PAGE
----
Montreal

Frank Zampino, 5 co-accused acquitted in Faubourg-Contrecoeur case

A Quebec court judge has acquitted the former number two man at Montreal city hall and his five co-defendants, along with the company they worked for, in the Faubourg-Contrecoeur fraud and conspiracy case.

Quebec Court Judge Yvan Poulin finds 6 men, Construction Frank Catania Inc. not guilty on all charges

Frank Zampino, former chair of the Montreal executive committee, was facing fraud, conspiracy and breach of trust charges in connection to a 2007 land deal. (Paul Chiasson/Canadian Press)

A Quebec court judge has acquitted the former number two man at Montreal city hall and his five co-defendants, along with the company the five men worked for, in the Faubourg-Contrecoeur case.

Frank Zampino chaired Montreal's executive committee and served as former Montreal mayor Gerald Tremblay's right-hand man from 2002 to 2008. He was also the former mayor of Saint-Léonard.

Zampino was arrested in 2012 and accused of using his political influence to help construction magnate Paolo Catania in a bid to secure the contract to build a housing development on city-owned land in east-end Montreal in 2007. 

He and Catania faced charges of fraud, conspiracy and breach of trust.

Martin D'Aoust, Pasquale Fedele, André Fortin and Pascal Patrice, all executives at Construction Frank Catania Inc., along with the company itself, also faced charges of fraud and conspiracy.

Quebec Court Judge Yvan Poulin acquitted all seven in a ruling handed down early this afternoon. The two-year trial conducted by judge alone ended in late February.

Long, complex case

The lengthy decision, which took Poulin nearly three hours to read out in court, amounted to a repudiation of the Crown's case that Zampino had used his influence to help his friend, the developer Paolo Catania and his associates.

"It's clear that a number of assertions by the prosecution are not supported by the evidence," he said, saying at times the Crown's arguments amounted to "speculation" and "conjecture."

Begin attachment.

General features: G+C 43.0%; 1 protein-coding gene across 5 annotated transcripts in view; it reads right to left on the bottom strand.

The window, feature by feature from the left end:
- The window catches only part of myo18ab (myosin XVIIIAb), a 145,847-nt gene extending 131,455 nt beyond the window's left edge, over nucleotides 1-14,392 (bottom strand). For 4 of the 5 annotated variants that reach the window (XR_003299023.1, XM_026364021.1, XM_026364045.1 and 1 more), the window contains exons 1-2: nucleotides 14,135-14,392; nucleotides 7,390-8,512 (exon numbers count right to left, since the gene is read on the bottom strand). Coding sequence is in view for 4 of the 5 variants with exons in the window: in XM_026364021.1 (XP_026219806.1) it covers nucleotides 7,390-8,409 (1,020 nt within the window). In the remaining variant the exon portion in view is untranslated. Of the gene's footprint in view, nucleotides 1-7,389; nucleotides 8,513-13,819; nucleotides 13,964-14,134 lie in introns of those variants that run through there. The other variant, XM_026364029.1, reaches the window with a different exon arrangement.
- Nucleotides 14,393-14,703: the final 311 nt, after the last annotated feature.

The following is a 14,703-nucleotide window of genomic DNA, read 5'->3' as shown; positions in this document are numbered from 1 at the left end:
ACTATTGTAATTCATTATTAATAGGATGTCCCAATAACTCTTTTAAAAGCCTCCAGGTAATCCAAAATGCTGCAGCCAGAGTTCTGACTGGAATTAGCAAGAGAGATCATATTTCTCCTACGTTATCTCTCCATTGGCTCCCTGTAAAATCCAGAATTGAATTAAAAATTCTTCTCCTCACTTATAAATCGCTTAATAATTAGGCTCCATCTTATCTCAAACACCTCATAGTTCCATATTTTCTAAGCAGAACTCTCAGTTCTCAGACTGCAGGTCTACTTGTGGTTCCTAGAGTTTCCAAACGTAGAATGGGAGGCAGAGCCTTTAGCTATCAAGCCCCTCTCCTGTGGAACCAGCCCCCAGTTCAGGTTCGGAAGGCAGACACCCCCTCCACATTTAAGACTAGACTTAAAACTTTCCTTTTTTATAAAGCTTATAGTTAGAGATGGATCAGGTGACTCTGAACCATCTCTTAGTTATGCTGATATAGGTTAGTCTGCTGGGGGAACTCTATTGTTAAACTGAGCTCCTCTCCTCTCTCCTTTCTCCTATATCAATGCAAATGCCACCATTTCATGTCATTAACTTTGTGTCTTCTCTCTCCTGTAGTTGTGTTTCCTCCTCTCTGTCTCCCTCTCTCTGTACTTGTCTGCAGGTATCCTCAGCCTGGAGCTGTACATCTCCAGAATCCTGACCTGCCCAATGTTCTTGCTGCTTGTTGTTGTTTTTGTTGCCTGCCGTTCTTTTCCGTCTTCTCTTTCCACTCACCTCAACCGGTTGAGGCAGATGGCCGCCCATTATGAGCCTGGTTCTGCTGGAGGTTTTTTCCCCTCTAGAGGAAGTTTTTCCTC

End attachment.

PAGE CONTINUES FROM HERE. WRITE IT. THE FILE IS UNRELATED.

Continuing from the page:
For example, Poulin said, there were problems with an irregular loan to Catania's company from the city's public housing agency. However, he said, there was no evidence that Zampino or Catania had any knowledge of that.

The judge noted there was no evidence that financial incentives given to Catania to decontaminate and develop the housing development site were dishonest or unlawful.
Today, Fabourg Contrecoeur, in Montreal's east end, is home to 5,000 residents. (Radio-Canada)

He said while there was evidence that the price paid by Catania for the land slated for development was too low, there was no evidence to suggest that any of the accused tried to artificially inflate the cost of decontaminating the land in order to benefit the construction company.

The judge said the testimony of a couple of witnesses who suggested that Zampino had been up to no good was "vague" and "imprecise."

By comparison, Poulin said he found the testimony of the main defendants persuasive and plausible.

Another trial to come

After Poulin's ruling, Catania left the courtroom without making any comment.

Outside the courtroom, Zampino's lawyer read a statement to reporters, saying that his client was "relieved and extremely grateful to his family."

Through his lawyer, the former politician said he believed at the time of his arrest and believes now that he never should have been charged. He said the case has placed an enormous emotional and financial stress on his family.

The Crown prosecutor said she is disappointed by the decision and will study it before deciding whether to appeal.

Zampino's legal troubles are not over. Last fall, in the midst of his testimony, he was arrested again on a separate set of  charges connected to the awarding of $160 million in municipal contracts. His trial on those charges is pending.

With files from Steve Rukavina

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